Characteristics God Desires in the Life of a Believer
If you pay any attention to the news, you’ll see there’s no short supply when it comes to leaders who have had serious failures. Whether it’s in government, business, or the Church, it seems as if more and more prominent figures wrestle with major faults- in reality, it’s probably not an increase in the shortcomings, rather an increase in exposing them to the world. Humankind has always dealt with sin and we are remarkably talented when it comes to keeping these sins in the dark. “For all have sinned and fallen short of the glory of God” Romans 3:23 tells us. Reality: Sin is part of the human experience, but it doesn’t have to rule over us (see Genesis 4:6-7).
The Good News: We follow a god who came to change (and challenge) the ways of the World. I want to direct your attention to a phrase that’s often used to describe prominent individual’s failures. Often when sin is revealed in a leader’s life, it is said that they had serious “character
flaws” or that they “lacked character.” Good, strong character matters and seems to be the mark of a good leader.
When it comes to leading others, working in a team, or living a life reflective of Jesus, character is central to success. We are all born with some degree of character, but much of it also needs to be shaped. In fact, a large part of a YWAM DTS (Discipleship Training School) is learning about how to develop character and characteristics that reveal God’s work in us.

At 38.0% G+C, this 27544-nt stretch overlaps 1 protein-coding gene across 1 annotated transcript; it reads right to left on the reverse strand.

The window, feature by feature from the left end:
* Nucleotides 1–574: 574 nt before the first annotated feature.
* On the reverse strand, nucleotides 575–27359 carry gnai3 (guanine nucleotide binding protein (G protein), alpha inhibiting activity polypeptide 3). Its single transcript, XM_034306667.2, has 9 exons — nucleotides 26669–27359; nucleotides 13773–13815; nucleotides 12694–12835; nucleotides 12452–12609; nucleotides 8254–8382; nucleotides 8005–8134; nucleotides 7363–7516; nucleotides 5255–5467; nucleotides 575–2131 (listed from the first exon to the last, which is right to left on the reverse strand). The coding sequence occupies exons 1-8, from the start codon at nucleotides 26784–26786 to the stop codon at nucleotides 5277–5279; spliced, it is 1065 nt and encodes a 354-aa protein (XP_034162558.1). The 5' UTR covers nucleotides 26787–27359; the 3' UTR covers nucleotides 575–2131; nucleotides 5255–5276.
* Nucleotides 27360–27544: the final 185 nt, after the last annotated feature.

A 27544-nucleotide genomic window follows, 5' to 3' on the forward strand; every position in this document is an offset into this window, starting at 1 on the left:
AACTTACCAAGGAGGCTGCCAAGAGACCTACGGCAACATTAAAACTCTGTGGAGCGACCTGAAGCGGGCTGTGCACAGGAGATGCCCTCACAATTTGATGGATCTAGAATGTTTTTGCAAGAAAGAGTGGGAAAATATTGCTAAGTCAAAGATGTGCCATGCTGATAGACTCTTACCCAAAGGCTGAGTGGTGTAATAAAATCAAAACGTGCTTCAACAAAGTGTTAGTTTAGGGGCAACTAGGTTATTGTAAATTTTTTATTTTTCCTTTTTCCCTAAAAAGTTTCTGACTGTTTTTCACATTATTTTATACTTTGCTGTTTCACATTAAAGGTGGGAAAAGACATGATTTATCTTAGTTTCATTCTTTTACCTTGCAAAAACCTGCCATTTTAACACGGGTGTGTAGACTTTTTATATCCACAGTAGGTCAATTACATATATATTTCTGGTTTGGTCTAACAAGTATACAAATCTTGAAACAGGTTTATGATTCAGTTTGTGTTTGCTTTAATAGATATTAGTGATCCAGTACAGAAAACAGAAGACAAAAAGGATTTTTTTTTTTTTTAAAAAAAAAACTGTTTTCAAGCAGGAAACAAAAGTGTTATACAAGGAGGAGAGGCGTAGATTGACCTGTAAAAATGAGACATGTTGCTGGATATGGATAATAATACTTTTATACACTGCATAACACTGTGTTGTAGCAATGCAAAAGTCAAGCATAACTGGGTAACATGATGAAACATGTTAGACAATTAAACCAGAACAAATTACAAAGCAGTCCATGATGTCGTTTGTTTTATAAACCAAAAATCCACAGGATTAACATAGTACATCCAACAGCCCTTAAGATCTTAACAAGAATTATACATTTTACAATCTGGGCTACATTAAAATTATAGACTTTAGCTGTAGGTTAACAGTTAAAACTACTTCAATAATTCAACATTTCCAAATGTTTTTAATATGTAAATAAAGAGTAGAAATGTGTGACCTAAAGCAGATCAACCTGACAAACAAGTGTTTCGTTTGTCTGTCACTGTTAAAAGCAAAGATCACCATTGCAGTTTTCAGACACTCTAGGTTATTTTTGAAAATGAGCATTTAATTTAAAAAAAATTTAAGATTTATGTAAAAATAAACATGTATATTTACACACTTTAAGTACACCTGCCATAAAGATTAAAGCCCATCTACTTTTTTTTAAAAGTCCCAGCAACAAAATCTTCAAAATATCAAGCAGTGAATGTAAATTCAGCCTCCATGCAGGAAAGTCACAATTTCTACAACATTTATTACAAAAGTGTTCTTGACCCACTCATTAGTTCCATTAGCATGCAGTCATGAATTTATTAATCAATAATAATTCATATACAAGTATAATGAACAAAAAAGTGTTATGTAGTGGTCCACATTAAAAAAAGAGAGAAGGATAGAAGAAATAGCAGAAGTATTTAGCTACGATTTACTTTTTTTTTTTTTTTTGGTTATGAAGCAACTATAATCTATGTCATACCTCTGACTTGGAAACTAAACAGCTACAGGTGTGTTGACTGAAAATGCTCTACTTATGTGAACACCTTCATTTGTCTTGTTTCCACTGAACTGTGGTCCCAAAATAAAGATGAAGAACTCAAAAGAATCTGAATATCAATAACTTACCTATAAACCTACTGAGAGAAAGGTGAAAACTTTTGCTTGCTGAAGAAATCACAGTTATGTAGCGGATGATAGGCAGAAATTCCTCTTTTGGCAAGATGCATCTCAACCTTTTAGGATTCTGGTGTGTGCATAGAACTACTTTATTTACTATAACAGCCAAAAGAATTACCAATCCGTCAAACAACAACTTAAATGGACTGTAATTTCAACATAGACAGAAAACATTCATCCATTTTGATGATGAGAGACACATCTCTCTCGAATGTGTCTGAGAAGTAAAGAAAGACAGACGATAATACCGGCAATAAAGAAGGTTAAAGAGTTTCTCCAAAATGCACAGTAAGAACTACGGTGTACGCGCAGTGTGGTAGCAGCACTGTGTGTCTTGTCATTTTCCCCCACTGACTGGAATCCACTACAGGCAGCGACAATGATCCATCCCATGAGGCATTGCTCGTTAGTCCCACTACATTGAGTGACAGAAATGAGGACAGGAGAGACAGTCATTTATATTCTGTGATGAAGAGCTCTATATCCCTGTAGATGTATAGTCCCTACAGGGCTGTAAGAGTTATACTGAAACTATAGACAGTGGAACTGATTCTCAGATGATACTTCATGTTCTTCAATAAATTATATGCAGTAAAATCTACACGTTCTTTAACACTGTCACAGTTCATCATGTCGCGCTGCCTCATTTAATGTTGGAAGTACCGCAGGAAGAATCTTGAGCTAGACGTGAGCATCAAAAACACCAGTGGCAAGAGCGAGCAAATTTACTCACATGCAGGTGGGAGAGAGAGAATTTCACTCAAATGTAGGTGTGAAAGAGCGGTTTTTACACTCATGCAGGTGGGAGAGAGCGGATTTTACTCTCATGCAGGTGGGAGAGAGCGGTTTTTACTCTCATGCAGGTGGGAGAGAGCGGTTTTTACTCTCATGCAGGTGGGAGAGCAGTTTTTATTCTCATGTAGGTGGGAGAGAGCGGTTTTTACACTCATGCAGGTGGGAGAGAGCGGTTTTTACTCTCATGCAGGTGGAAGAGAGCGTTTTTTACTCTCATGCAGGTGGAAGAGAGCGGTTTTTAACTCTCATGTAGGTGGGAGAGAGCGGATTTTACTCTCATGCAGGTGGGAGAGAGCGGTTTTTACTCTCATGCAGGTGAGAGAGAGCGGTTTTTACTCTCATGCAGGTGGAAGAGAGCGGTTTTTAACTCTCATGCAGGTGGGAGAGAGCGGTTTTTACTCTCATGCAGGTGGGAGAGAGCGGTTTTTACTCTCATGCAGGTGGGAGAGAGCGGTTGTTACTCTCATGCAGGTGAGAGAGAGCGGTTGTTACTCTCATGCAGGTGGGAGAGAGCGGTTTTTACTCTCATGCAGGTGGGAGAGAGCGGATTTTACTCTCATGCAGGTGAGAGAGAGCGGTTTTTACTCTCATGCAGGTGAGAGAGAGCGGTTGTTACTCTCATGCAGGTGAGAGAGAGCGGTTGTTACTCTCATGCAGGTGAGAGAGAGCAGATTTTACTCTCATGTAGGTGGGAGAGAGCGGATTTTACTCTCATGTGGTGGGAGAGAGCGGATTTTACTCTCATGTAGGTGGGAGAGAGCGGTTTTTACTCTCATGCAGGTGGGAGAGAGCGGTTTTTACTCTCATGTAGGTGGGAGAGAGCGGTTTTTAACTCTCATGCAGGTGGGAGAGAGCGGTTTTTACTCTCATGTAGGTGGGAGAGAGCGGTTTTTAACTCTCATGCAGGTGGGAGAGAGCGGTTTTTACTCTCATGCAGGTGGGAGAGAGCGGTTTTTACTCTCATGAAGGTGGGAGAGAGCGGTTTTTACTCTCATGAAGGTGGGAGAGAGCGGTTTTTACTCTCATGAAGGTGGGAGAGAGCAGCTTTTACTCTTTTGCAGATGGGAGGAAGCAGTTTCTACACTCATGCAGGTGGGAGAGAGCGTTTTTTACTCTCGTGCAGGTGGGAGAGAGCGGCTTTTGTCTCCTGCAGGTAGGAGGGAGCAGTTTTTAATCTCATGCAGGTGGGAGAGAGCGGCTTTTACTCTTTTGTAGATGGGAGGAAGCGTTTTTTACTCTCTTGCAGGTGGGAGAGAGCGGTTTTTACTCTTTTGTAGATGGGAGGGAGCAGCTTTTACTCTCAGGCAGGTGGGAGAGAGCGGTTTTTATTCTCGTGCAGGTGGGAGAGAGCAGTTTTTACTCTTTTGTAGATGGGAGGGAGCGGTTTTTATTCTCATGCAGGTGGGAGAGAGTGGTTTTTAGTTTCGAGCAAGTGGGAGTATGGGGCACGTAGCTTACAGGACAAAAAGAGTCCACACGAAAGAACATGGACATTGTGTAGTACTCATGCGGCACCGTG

Here are a few specific areas that are extremely important and should be developed throughout the life of a Christian.
“Pride goes before the fall” a proverb accurately states. Guarding against pride is crucial. Humility is certainly an undervalued character trait in our day and age. As C.S. Lewis beautifully states, “Humility is not thinking less of yourself, it’s thinking of yourself less.” Pride is dangerous as it obstructs our perception of both ourselves and the needs of others. God “emptied” Himself when He became human, Philippians 2 tells us. Christ became a servant and as a human humbled Himself for our sake. As Christ followers, we are saved through faith in the King who was willing to be humiliated. If God was willing to stoop to our level, then we too should be willing to humble ourselves for the sake of Christ.
Proverbs 15 says that “A soft answer turns away wrath…”
This highlights the effectiveness of gentleness when met with adversity. We actually have the power to diffuse situations by how we respond. Gentleness is rarely something one is born with, rather it is something we must choose and develop. Holding your tongue is an art (a lost art even). Gentleness requires humility. Once we stop defending our egos, we will experience greater freedom. Gentleness looks like not having to have the last word in an argument. It looks like pausing before responding harshly. It looks a lot like surrendering our “rights” to be right. Others are drawn to righteousness, but never self-righteousness. Jesus tells us “blessed are the meek” and exemplifies what it is to be gentle while enduring suffering before His crucifixion. We must learn from his powerful display of gentleness and let go of a need to defend ourselves at the expense of others.